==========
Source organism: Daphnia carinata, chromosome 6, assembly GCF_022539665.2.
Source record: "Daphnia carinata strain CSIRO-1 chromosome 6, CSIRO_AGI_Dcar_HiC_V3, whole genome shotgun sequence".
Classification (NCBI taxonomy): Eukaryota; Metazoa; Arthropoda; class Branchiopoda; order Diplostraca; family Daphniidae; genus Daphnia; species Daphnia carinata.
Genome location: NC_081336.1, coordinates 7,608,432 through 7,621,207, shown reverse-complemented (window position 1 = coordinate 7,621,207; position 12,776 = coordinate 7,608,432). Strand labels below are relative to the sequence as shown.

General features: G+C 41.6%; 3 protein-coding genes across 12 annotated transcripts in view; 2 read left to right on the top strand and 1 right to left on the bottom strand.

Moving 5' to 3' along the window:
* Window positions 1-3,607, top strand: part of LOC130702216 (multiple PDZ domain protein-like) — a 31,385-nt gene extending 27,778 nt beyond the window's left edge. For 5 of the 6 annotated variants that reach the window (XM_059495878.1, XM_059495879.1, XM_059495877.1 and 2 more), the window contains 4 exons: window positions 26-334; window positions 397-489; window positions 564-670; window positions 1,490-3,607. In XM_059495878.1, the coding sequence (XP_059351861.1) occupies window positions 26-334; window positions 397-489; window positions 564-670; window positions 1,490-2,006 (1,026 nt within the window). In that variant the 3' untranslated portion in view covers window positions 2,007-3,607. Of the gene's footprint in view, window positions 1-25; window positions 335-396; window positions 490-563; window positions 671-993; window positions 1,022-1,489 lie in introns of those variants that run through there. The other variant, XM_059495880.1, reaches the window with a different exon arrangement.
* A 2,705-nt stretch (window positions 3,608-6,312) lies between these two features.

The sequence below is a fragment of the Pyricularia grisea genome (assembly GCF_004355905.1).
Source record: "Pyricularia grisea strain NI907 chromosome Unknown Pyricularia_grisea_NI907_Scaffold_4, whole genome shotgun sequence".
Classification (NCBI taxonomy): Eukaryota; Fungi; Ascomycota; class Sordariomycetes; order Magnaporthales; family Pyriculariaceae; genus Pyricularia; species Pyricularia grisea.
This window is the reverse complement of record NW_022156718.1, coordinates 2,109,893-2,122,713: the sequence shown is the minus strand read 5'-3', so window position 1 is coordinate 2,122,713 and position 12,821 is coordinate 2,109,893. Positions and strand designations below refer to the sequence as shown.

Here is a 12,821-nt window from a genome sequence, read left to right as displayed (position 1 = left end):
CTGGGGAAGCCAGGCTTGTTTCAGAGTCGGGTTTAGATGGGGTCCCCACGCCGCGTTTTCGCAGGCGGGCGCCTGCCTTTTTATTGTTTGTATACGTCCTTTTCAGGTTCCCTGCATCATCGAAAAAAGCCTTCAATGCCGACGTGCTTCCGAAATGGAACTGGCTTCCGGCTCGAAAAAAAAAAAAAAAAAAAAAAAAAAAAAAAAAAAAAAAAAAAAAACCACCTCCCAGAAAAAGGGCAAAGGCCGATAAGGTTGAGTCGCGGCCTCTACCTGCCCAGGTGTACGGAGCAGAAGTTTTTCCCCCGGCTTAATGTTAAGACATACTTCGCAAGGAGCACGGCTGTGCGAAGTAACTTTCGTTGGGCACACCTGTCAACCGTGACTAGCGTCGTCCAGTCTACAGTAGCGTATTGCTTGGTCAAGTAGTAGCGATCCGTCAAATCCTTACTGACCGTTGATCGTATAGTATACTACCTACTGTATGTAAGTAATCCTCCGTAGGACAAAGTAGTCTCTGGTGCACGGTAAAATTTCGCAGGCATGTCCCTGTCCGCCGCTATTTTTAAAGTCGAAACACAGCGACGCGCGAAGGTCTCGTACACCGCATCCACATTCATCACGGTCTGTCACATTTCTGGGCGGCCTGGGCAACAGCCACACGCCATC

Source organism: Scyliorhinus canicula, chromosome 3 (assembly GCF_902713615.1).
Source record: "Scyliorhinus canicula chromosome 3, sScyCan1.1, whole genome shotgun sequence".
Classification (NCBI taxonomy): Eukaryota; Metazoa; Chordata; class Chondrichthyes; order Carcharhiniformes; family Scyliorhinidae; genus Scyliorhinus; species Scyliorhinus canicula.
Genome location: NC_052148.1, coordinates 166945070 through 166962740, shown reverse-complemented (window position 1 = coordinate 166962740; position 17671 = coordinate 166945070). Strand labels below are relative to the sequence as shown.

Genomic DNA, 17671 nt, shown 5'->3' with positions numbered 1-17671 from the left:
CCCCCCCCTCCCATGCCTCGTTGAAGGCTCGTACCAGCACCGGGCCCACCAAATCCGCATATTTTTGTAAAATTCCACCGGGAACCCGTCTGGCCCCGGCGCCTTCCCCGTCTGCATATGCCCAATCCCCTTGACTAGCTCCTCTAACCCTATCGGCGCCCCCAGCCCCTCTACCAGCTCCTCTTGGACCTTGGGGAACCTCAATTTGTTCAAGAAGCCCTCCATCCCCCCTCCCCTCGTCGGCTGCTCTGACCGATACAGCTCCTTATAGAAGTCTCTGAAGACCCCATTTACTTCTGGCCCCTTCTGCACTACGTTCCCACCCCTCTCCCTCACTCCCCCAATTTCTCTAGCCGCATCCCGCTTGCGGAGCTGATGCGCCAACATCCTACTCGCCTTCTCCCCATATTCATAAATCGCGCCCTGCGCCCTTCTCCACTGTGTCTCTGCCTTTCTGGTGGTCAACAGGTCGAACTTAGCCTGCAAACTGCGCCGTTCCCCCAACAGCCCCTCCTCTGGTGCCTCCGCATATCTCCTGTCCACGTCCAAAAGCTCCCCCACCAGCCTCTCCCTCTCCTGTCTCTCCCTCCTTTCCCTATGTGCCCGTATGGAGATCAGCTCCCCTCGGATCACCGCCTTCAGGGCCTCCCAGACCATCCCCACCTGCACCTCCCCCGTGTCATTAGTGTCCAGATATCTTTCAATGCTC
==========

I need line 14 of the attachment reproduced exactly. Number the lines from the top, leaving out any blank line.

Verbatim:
CTGGGGAAGCCAGGCTTGTTTCAGAGTCGGGTTTAGATGGGGTCCCCACGCCGCGTTTTCGCAGGCGGGCGCCTGCCTTTTTATTGTTTGTATACGTCCTTTTCAGGTTCCCTGCATCATCGAAAAAAGCCTTCAATGCCGACGTGCTTCCGAAATGGAACTGGCTTCCGGCTCGAAAAAAAAAAAAAAAAAAAAAAAAAAAAAAAAAAAAAAAAAAAAAACCACCTCCCAGAAAAAGGGCAAAGGCCGATAAGGTTGAGTCGCGGCCTCTACCTGCCCAGGTGTACGGAGCAGAAGTTTTTCCCCCGGCTTAATGTTAAGACATACTTCGCAAGGAGCACGGCTGTGCGAAGTAACTTTCGTTGGGCACACCTGTCAACCGTGACTAGCGTCGTCCAGTCTACAGTAGCGTATTGCTTGGTCAAGTAGTAGCGATCCGTCAAATCCTTACTGACCGTTGATCGTATAGTATACTACCTACTGTATGTAAGTAATCCTCCGTAGGACAAAGTAGTCTCTGGTGCACGGTAAAATTTCGCAGGCATGTCCCTGTCCGCCGCTATTTTTAAAGTCGAAACACAGCGACGCGCGAAGGTCTCGTACACCGCATCCACATTCATCACGGTCTGTCACATTTCTGGGCGGCCTGGGCAACAGCCACACGCCATC